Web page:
The lawsuit by a San Diego man claiming Conan O’Brien’s TBS late-night show stole jokes from his Twitter for Conan’s monologue has settled out of court, shortly before going to trial.

O’Brien wrote about the decision to settle in an essay today in Variety, saying in part:  “I decided to forgo a potentially farcical and expensive jury trial in federal court over five jokes that don’t even make sense anymore. Four years and countless legal bills have been plenty.”

I will tell you what we told him, and what we subsequently swore under oath in a deposition: we had never heard of him or his blog or Twitter account, and we did not steal any of his jokes. Short of murder, stealing material is the worst thing any comic can be accused of, and I have devoted 34 years in show business striving for originality. Had I, for one second, thought that any of my writers took material from someone else I would have fired that writer immediately, personally apologized, and made financial reparations. But, I knew that we were in the right.

How did I know? I knew because different people around the world come up with the same joke all the time, especially when the joke is topical. I was made aware of this 24 years ago, when, on the same night, David Letterman, Jay Leno, and I all told an identical “Dan Quayle is dumb” joke: “Dan Quayle announced today that he will not be running for President in ’96. However, he did not rule out running in ’97.” Back then, no one sued anyone because each of us knew that topical comedy often follows a pattern — it’s an occupational hazard. You try hard to avoid it, but sometimes, comedians inadvertently step on each other’s feet.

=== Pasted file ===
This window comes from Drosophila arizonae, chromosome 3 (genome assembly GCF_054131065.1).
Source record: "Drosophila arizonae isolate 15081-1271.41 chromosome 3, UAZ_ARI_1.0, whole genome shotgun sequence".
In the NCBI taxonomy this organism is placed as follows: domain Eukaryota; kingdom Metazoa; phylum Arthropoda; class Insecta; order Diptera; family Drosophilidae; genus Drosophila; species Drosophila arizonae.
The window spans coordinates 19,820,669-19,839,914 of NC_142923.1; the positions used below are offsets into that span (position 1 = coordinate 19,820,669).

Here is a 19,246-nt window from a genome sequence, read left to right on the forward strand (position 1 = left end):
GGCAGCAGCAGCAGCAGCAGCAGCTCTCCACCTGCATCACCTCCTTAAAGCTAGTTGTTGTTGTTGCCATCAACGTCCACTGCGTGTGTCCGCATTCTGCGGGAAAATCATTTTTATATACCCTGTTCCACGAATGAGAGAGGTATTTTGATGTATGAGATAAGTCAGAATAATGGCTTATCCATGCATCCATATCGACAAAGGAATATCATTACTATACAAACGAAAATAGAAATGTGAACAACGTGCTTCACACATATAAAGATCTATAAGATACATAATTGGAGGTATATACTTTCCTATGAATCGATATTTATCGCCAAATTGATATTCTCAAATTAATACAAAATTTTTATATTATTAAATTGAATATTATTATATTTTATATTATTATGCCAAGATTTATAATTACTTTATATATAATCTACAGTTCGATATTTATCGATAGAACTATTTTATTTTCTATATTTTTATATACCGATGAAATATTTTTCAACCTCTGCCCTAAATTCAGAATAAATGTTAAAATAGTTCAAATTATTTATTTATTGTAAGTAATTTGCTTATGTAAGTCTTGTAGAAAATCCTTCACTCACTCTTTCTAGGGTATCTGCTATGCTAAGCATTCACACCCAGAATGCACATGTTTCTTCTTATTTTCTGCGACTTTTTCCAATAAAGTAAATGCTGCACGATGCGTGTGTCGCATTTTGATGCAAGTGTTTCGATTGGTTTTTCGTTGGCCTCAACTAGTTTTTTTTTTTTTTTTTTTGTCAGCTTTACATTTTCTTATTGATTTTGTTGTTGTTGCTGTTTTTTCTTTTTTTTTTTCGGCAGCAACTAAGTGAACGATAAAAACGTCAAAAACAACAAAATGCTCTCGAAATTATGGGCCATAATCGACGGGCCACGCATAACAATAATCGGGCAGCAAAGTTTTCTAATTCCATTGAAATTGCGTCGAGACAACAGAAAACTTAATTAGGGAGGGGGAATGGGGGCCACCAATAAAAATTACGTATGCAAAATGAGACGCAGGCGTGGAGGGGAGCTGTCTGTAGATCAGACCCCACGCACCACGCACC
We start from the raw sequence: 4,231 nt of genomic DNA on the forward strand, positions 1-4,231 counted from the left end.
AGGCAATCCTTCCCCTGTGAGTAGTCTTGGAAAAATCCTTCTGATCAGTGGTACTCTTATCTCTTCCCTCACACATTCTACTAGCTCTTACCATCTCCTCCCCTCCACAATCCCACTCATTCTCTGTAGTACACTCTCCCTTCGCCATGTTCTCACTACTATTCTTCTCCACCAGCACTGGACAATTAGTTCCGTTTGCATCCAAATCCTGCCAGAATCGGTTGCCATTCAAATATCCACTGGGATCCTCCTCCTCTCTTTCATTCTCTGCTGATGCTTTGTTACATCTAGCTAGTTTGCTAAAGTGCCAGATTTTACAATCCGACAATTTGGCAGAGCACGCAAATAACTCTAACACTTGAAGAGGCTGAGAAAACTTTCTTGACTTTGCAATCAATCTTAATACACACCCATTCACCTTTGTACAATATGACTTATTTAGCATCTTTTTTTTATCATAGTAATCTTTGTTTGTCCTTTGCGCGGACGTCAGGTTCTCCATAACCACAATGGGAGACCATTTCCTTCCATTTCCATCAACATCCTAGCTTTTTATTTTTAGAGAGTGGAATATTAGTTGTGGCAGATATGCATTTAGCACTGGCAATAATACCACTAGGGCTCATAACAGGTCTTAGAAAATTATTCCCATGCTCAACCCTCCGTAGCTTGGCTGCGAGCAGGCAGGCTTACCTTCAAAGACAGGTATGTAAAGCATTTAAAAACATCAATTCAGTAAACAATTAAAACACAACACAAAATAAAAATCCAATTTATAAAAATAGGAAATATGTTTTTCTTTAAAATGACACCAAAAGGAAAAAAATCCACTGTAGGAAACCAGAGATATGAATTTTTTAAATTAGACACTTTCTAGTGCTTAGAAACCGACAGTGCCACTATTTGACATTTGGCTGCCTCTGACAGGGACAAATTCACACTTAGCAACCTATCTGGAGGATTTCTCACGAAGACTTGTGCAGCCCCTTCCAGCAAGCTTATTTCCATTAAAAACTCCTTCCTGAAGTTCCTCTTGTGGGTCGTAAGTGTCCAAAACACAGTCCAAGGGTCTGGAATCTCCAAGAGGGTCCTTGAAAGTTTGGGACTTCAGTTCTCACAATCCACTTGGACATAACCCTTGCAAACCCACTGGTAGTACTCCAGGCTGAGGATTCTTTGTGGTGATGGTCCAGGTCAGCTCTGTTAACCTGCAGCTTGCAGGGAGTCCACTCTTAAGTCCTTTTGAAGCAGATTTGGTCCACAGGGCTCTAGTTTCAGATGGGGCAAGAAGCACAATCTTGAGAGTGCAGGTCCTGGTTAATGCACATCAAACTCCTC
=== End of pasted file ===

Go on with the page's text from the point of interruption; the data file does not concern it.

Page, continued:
Now fast forward 20 years and add something called The Internet. On a chilly winter night, I delivered a joke about Tom Brady re-gifting his Super Bowl MVP truck to opposing coach Pete Carroll (trust me, Pete Carroll gags were hilarious back in 2015). What my writers and I didn’t know is that, at the same time, that joke was being written by literally 34 other people on Twitter, and one of those people decided he had been robbed. He then claimed we had stolen four other jokes, though we had proof that one of them was written prior to his posts. But none of that mattered, we were hit with a lawsuit. And not to brag, but a Federal Lawsuit. I had finally made it to the big-time. Part of me was bemused, but a larger part of me was genuinely pissed.

Read the whole essay in Variety.